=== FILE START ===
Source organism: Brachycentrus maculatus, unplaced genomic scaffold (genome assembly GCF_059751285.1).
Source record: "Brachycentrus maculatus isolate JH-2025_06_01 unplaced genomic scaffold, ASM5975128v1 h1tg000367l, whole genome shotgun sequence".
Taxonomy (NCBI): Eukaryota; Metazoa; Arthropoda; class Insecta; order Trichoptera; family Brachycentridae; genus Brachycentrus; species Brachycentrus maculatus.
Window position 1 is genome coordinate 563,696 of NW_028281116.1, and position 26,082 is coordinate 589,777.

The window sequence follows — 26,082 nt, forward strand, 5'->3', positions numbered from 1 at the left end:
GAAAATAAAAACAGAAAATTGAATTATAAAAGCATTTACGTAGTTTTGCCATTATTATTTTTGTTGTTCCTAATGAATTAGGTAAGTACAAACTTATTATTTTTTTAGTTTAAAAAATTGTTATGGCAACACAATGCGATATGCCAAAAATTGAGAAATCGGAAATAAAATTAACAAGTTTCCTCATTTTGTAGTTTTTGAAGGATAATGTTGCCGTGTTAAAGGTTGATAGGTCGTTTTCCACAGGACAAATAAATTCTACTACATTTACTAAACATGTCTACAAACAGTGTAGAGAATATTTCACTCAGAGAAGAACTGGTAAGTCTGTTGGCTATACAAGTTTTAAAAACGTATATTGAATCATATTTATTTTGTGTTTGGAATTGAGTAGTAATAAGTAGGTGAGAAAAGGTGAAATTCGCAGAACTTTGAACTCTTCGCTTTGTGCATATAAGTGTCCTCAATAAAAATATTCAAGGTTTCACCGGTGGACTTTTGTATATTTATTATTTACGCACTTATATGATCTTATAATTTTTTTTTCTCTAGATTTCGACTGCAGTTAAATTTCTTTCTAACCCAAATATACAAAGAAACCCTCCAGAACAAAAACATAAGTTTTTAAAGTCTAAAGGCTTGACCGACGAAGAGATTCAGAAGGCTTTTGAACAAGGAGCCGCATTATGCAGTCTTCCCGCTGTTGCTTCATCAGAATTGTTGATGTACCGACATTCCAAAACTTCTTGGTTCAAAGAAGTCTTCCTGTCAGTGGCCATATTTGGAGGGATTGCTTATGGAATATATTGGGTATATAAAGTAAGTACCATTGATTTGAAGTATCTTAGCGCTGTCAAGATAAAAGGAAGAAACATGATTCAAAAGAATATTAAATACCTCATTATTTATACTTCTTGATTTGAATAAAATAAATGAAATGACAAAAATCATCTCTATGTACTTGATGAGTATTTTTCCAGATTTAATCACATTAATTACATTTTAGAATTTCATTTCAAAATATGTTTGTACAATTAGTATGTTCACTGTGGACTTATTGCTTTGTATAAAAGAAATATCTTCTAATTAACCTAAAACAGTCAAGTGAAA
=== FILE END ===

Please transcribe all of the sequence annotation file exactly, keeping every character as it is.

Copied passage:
Source organism: Brachycentrus maculatus, unplaced genomic scaffold (genome assembly GCF_059751285.1).
Source record: "Brachycentrus maculatus isolate JH-2025_06_01 unplaced genomic scaffold, ASM5975128v1 h1tg000367l, whole genome shotgun sequence".
Taxonomy (NCBI): Eukaryota; Metazoa; Arthropoda; class Insecta; order Trichoptera; family Brachycentridae; genus Brachycentrus; species Brachycentrus maculatus.
Window position 1 is genome coordinate 563,696 of NW_028281116.1, and position 26,082 is coordinate 589,777.

The window sequence follows — 26,082 nt, forward strand, 5'->3', positions numbered from 1 at the left end:
GAAAATAAAAACAGAAAATTGAATTATAAAAGCATTTACGTAGTTTTGCCATTATTATTTTTGTTGTTCCTAATGAATTAGGTAAGTACAAACTTATTATTTTTTTAGTTTAAAAAATTGTTATGGCAACACAATGCGATATGCCAAAAATTGAGAAATCGGAAATAAAATTAACAAGTTTCCTCATTTTGTAGTTTTTGAAGGATAATGTTGCCGTGTTAAAGGTTGATAGGTCGTTTTCCACAGGACAAATAAATTCTACTACATTTACTAAACATGTCTACAAACAGTGTAGAGAATATTTCACTCAGAGAAGAACTGGTAAGTCTGTTGGCTATACAAGTTTTAAAAACGTATATTGAATCATATTTATTTTGTGTTTGGAATTGAGTAGTAATAAGTAGGTGAGAAAAGGTGAAATTCGCAGAACTTTGAACTCTTCGCTTTGTGCATATAAGTGTCCTCAATAAAAATATTCAAGGTTTCACCGGTGGACTTTTGTATATTTATTATTTACGCACTTATATGATCTTATAATTTTTTTTTCTCTAGATTTCGACTGCAGTTAAATTTCTTTCTAACCCAAATATACAAAGAAACCCTCCAGAACAAAAACATAAGTTTTTAAAGTCTAAAGGCTTGACCGACGAAGAGATTCAGAAGGCTTTTGAACAAGGAGCCGCATTATGCAGTCTTCCCGCTGTTGCTTCATCAGAATTGTTGATGTACCGACATTCCAAAACTTCTTGGTTCAAAGAAGTCTTCCTGTCAGTGGCCATATTTGGAGGGATTGCTTATGGAATATATTGGGTATATAAAGTAAGTACCATTGATTTGAAGTATCTTAGCGCTGTCAAGATAAAAGGAAGAAACATGATTCAAAAGAATATTAAATACCTCATTATTTATACTTCTTGATTTGAATAAAATAAATGAAATGACAAAAATCATCTCTATGTACTTGATGAGTATTTTTCCAGATTTAATCACATTAATTACATTTTAGAATTTCATTTCAAAATATGTTTGTACAATTAGTATGTTCACTGTGGACTTATTGCTTTGTATAAAAGAAATATCTTCTAATTAACCTAAAACAGTCAAGTGAAA